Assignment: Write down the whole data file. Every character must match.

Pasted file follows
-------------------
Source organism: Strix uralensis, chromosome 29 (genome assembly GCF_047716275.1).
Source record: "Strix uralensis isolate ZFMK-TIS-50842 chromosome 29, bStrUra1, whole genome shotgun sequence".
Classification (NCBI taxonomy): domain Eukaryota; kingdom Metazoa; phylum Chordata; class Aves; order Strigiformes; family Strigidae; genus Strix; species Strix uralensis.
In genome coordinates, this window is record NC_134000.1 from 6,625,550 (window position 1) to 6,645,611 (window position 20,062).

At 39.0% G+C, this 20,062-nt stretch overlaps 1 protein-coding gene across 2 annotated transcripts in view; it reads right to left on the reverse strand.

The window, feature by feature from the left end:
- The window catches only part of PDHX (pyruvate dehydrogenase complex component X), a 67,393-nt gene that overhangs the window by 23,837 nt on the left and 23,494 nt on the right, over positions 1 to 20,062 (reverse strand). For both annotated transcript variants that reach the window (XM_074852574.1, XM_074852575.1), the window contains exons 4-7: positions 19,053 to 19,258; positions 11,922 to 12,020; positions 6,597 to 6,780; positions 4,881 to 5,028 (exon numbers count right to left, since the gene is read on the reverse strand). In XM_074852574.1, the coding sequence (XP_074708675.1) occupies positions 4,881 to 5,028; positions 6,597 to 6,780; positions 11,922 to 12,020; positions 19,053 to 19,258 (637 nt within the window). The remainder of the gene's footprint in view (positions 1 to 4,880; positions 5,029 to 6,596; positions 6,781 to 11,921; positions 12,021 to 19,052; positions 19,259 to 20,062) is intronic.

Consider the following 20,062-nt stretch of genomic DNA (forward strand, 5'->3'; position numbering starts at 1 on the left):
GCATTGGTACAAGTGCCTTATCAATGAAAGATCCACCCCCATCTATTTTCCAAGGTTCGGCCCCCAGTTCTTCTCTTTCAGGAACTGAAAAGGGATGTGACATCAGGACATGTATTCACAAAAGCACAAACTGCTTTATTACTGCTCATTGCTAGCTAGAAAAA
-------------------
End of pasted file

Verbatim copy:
Source organism: Strix uralensis, chromosome 29 (genome assembly GCF_047716275.1).
Source record: "Strix uralensis isolate ZFMK-TIS-50842 chromosome 29, bStrUra1, whole genome shotgun sequence".
Classification (NCBI taxonomy): domain Eukaryota; kingdom Metazoa; phylum Chordata; class Aves; order Strigiformes; family Strigidae; genus Strix; species Strix uralensis.
In genome coordinates, this window is record NC_134000.1 from 6,625,550 (window position 1) to 6,645,611 (window position 20,062).

At 39.0% G+C, this 20,062-nt stretch overlaps 1 protein-coding gene across 2 annotated transcripts in view; it reads right to left on the reverse strand.

The window, feature by feature from the left end:
- The window catches only part of PDHX (pyruvate dehydrogenase complex component X), a 67,393-nt gene that overhangs the window by 23,837 nt on the left and 23,494 nt on the right, over positions 1 to 20,062 (reverse strand). For both annotated transcript variants that reach the window (XM_074852574.1, XM_074852575.1), the window contains exons 4-7: positions 19,053 to 19,258; positions 11,922 to 12,020; positions 6,597 to 6,780; positions 4,881 to 5,028 (exon numbers count right to left, since the gene is read on the reverse strand). In XM_074852574.1, the coding sequence (XP_074708675.1) occupies positions 4,881 to 5,028; positions 6,597 to 6,780; positions 11,922 to 12,020; positions 19,053 to 19,258 (637 nt within the window). The remainder of the gene's footprint in view (positions 1 to 4,880; positions 5,029 to 6,596; positions 6,781 to 11,921; positions 12,021 to 19,052; positions 19,259 to 20,062) is intronic.

Consider the following 20,062-nt stretch of genomic DNA (forward strand, 5'->3'; position numbering starts at 1 on the left):
GCATTGGTACAAGTGCCTTATCAATGAAAGATCCACCCCCATCTATTTTCCAAGGTTCGGCCCCCAGTTCTTCTCTTTCAGGAACTGAAAAGGGATGTGACATCAGGACATGTATTCACAAAAGCACAAACTGCTTTATTACTGCTCATTGCTAGCTAGAAAAA